Upgrading vs. swapping vs. applying for a new credit card

Learn about the differences between upgrading or swapping your credit card and applying for a new one.

Have your spending habits and lifestyle changed since you got your current credit card? Maybe you’re ready to start earning more rewards for your purchases. Or maybe you aren’t using your card enough to justify its annual fee. Whatever the case may be, it could be time for a change.

If you’re interested in a new credit card, you have options. You could upgrade or swap your current card. Or you could apply for a new card. But what exactly are upgrades and swaps? How do they work? And how is upgrading or swapping different from applying for a new card? Read on to learn the answers to these questions and more.

What are credit card upgrades and swaps?

A credit card upgrade or swap is known as a “product change.” With a product change, you switch from your current credit card to a different credit card with the same credit card company.

What happens when you upgrade or swap your credit card?

When you upgrade or swap your credit card, you typically keep your existing credit card number and account number. But your card and account will be subject to the terms and conditions of the new card. If your new card earns rewards, for example, then you’ll be able to earn those rewards once you switch to the new card.

Keep in mind that credit card companies set their own policies for product changes and eligibility. But to upgrade, you usually need to have a good payment history and be in good standing. You also might need to have a certain credit score in order to qualify for an upgrade.

And if the card you want to upgrade to has an annual fee, you might have to have your account open for a full year before you can upgrade. That’s because the Credit Card Accountability Responsibility and Disclosure Act forbids credit card companies from increasing your annual fee within a year of opening your account. Swaps, on the other hand, may be allowed before the one-year mark. But it depends on the credit card company’s policies.

It’s also worth keeping in mind that you might have to forfeit the perks of your current card when you upgrade or swap. And once you switch to the new card, you might not be able to take advantage of some of that card’s perks—like an introductory APR offer or early spend bonus.

You can check with your credit card company to find out for sure.

When you might consider a credit card upgrade

Upgrading your credit card could be a good idea if you’re currently missing out on rewards or benefits. For example:

  • You don’t earn rewards with your current credit card and are interested in upgrading to a rewards card.
  • You do earn rewards, but you aren’t earning anything for the purchases you typically make—like if you have a travel rewards card but aren’t traveling much.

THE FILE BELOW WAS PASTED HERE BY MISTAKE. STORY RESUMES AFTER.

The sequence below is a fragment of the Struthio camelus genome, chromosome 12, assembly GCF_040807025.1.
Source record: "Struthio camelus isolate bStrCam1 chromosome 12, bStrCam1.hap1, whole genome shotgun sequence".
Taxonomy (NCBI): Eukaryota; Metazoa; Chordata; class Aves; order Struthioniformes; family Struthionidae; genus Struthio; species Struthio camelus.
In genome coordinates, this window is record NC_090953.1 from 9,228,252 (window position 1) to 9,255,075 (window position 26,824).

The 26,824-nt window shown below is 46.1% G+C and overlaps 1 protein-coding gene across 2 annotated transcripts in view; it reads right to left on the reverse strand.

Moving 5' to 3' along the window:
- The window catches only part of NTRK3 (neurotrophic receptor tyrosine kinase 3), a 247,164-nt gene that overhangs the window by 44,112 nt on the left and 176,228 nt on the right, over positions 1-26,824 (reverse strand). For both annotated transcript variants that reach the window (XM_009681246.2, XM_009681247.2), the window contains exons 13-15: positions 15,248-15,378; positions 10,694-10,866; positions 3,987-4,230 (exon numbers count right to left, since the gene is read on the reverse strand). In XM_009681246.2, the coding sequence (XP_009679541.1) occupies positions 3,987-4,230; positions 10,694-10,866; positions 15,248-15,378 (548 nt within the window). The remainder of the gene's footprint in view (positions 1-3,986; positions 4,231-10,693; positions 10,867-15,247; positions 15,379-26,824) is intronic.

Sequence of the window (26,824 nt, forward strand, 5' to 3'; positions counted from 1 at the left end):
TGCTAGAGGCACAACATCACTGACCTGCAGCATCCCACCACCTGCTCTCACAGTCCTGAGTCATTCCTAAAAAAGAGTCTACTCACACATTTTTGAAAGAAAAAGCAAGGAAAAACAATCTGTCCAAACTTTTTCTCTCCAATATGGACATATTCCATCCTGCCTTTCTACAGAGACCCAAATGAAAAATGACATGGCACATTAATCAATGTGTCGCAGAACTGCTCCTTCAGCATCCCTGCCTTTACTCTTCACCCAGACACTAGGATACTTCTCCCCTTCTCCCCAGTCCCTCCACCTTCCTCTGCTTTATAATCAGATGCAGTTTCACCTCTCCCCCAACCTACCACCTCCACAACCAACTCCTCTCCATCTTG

• Other cards offer benefits that are better suited to your lifestyle.

By upgrading to a card that’s a better match for your spending habits and lifestyle, you could start to earn rewards for more of your purchases. And you could take advantage of the benefits a different card might offer.

When you might consider a credit card swap

You might consider swapping your credit card for a few reasons. For example:

  • You aren’t taking advantage of the perks of your current card.
  • You’re not using your current card enough to justify its annual fee.

Swapping to a card that has a lower annual fee—or no annual fee, for that matter—could help you save money in the long run.

How to upgrade or swap your credit card

If you’re interested in a product change, contact your credit card company. They’ll be able to tell you whether you’re eligible for an upgrade or swap. They can also help you understand which cards you might be eligible for.

And if you’re eligible for an upgrade, your credit card company may proactively reach out to you with the opportunity.

Applying for a new credit card instead of upgrading or swapping

Instead of upgrading or swapping your existing credit card, you could also consider applying for a new credit card.

New accounts may be eligible for additional perks—like an introductory APR or bonus rewards that you can earn if you spend a certain amount within a specific period after being approved. If you get the card by upgrading or swapping instead, you might not be eligible for those perks.

Applying for a new card also means you could add a line of credit without closing your existing card—closing your existing card could cause your credit scores to drop. If you use your credit card responsibly, adding another line of credit could potentially even help you improve your credit scores by lowering your credit utilization—a measure of how much of your available credit you’re using.

Get pre-approved before you apply

Ultimately, everyone’s situation is unique. And whether upgrading, swapping or applying for a new card is the best option depends on your own circumstances.

To see if you’re eligible to upgrade or swap, check with your credit card company.  

If you do decide to apply for an all-new card, keep in mind that applying for a new card can lower your credit scores—usually by just a few points—since it will typically result in a hard inquiry. And applying for too many credit cards within a short period of time can have a negative impact on your credit.

So, before you apply, check to see if you’re pre-approved. Capital One’s pre-approval tool, for example, lets you see if you might be approved for some of Capital One’s cards before you even apply. And it uses a soft inquiry—which means it won’t affect your credit scores.

See if you’re pre-approved

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